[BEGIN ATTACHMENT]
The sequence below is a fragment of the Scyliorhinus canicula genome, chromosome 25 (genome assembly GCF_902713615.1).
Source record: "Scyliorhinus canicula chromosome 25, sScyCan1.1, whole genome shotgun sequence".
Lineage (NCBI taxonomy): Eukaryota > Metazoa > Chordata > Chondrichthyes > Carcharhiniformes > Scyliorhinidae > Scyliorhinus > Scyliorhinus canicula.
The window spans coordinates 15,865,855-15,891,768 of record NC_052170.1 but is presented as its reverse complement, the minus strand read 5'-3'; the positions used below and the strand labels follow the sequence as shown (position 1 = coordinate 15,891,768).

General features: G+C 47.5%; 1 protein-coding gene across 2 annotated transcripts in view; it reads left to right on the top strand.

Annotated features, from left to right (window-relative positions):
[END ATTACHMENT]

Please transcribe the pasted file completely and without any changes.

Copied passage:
The sequence below is a fragment of the Scyliorhinus canicula genome, chromosome 25 (genome assembly GCF_902713615.1).
Source record: "Scyliorhinus canicula chromosome 25, sScyCan1.1, whole genome shotgun sequence".
Lineage (NCBI taxonomy): Eukaryota > Metazoa > Chordata > Chondrichthyes > Carcharhiniformes > Scyliorhinidae > Scyliorhinus > Scyliorhinus canicula.
The window spans coordinates 15,865,855-15,891,768 of record NC_052170.1 but is presented as its reverse complement, the minus strand read 5'-3'; the positions used below and the strand labels follow the sequence as shown (position 1 = coordinate 15,891,768).

General features: G+C 47.5%; 1 protein-coding gene across 2 annotated transcripts in view; it reads left to right on the top strand.

Annotated features, from left to right (window-relative positions):